Plant-Based Oils As Economical And Ecological Alternatives To Mineral Oils In Aerial Spraying Of Banana

The use of mineral oil adjuvants with aerially applied fungicides for the control of Black Sigatoka is a well-established practice in banana plantations around the world. Typically, the dose will be between 3 and 7 litres per hectare depending on the conditions and aggressiveness of the disease.  These oils are often described as being paraffinic or mineral oils and are characterised by an unsulfonated residue (USR) of 95–100 indicating the near or total absence of aromatic structures, which are inactive and known to be phytotoxic.

These oils have been a useful tool in the fight to control Black Sigatoka for several decades, however they are subject to several potential drawbacks.

  1.  They cannot be used with chlorothalonil which is a common contact fungicide used in Sigatoka control.
  2.  A separate added emulsifier is necessary to render the fungicide mixture suitable for spraying.
  3.  Although they are supposedly not phytotoxic, there have been reports in the Philippines of phytotoxicity particularly when the dose of Paraffinic Oil is high.
  4.  Furthermore, the price and availability of these oils is very volatile since they are derived from fossil fuels, and which are subject to geopolitical disturbances.

With a target of net-zero carbon emissions becoming more and more a feature of all businesses, the use of any derivative from fossil fuels will become less favourable in the future, particularly in the agriculture sector.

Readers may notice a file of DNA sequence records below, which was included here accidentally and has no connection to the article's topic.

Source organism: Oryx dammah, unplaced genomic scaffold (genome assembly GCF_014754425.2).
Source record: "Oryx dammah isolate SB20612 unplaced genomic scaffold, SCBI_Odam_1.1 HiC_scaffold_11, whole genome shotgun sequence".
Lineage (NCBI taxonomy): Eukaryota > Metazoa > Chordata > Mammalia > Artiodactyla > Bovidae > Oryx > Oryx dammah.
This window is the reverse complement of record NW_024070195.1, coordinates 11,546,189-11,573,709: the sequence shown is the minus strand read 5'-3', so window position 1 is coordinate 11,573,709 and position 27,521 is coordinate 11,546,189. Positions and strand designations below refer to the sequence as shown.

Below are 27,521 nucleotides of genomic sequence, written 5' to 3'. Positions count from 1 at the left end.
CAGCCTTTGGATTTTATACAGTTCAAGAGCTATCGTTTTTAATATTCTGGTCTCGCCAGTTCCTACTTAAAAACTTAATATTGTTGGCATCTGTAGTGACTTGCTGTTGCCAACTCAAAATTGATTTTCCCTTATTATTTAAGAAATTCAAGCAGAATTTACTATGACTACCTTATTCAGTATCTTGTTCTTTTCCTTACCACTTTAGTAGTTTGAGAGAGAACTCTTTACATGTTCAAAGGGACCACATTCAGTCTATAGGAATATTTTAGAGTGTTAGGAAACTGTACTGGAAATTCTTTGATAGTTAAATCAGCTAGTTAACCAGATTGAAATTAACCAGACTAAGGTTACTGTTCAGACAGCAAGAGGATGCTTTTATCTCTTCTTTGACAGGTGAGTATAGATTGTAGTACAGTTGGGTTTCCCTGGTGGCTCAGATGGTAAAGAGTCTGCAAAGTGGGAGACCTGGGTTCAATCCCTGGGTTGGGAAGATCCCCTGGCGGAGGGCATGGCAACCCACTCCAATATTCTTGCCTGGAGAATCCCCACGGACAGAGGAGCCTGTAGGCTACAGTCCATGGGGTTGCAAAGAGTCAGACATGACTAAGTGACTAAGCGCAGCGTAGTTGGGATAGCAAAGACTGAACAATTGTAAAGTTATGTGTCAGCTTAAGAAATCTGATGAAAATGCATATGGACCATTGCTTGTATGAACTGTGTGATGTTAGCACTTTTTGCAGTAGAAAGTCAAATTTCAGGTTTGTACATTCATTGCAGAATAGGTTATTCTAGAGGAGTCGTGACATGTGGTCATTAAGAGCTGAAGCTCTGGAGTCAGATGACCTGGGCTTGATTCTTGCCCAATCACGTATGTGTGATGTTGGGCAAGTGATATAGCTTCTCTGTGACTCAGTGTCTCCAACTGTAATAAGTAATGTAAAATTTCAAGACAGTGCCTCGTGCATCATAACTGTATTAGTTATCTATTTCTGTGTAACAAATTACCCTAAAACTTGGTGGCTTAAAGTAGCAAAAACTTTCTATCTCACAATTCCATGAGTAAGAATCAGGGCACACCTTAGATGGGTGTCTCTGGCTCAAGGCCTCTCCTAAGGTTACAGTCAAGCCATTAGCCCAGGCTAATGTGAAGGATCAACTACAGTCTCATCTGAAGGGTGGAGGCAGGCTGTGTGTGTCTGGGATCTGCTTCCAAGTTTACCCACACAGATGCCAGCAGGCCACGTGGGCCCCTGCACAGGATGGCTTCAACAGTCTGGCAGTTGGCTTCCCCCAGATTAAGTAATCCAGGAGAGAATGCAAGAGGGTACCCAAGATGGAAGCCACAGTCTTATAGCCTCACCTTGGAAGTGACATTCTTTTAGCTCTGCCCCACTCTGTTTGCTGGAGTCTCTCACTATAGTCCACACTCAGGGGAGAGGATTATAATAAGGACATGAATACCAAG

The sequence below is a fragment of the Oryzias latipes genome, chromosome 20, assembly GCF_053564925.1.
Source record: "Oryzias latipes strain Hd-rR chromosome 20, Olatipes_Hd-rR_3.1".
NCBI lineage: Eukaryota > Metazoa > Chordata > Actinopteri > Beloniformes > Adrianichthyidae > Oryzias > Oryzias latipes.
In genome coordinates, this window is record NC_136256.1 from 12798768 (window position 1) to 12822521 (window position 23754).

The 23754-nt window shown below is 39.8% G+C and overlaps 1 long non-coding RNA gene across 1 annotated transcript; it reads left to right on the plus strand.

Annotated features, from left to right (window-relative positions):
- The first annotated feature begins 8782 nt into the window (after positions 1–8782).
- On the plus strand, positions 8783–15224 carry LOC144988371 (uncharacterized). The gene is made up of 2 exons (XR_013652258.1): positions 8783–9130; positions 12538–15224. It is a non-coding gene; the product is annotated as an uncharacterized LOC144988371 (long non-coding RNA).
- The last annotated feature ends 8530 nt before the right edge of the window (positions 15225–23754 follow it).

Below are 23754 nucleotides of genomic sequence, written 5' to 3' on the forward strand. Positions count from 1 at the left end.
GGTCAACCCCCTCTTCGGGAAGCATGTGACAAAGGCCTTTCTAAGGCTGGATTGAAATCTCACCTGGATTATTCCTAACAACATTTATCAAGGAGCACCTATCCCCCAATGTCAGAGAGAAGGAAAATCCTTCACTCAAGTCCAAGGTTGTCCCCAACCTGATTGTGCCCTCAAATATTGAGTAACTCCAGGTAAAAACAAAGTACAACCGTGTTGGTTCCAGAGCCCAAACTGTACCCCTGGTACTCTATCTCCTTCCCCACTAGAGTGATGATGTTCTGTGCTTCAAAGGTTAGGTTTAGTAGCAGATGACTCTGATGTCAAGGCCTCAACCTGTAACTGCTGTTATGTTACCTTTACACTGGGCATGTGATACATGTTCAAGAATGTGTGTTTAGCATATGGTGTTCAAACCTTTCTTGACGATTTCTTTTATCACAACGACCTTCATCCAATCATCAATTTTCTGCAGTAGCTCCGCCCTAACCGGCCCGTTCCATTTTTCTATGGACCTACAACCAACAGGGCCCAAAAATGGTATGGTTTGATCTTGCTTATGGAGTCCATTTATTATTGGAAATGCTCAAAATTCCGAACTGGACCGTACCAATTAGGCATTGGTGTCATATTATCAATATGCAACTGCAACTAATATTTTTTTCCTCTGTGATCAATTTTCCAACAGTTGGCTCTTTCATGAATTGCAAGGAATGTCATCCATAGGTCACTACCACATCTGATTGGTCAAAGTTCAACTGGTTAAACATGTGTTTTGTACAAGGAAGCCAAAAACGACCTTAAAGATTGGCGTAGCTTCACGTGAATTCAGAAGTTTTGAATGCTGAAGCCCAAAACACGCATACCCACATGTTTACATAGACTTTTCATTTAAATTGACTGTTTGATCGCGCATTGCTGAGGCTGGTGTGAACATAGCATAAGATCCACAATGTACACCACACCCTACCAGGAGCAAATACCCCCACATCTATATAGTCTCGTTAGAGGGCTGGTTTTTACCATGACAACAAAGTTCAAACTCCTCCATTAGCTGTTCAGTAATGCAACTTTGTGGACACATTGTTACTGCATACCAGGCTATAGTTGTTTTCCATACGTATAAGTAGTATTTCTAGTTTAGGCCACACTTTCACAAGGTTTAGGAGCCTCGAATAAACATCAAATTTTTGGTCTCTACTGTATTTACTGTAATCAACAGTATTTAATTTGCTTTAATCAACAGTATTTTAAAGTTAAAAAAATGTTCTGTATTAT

A new approach to this issue in the Philippines has been developed by AgroAdvanced Philippines with the introduction and commercialisation of Saponit Aerial Spray Adjuvant from Arvensis Agro in Spain. Derived from plant sources, Saponit is characterised by features such as a much lower dose per hectare, no requirement for an additional emulsifier, Certified Organic and most importantly, a significantly lower cost per hectare than mineral oils.

Saponit is compatible with the majority of contact and systemic fungicides used in Sigatoka control.

Extensive testing under local Philippine conditions has consistently shown that at the right dose (typically 0.3-0.5 litres per hectare), Saponit delivers statistically comparable results for the control of Black Sigatoka to the standard control of using mineral oil adjuvants. For some parameters the performance has been shown to be superior to that with mineral oils.

Given that the performance has been repeatedly shown to be equal or superior to that with mineral oils, what are the other benefits of using plant based oils in Sigatoka Control?

  1.  Depending on doses and costs, the use of Saponit should normally deliver oil savings of 10-20% on a per hectare basis.
  2.  The mixing time of inputs for aerial spraying is shortened, thereby releasing the aeroplanes for faster turnaround and more efficient use. This factor will also lead to cost savings.
  3.  Handling and logistics operations are greatly simplified with no need for storage tanks holding large volumes of mineral oil.
  4.  The “green life” of the banana leaves is improved.

Saponit is registered in the Philippines for aerial spray and has been approved for commercial use in some banana plantations.

Agroadvanced International Philippines Inc. will continue to develop the market for Saponit to provide significant financial and logistical benefits to the Philippine banana industry.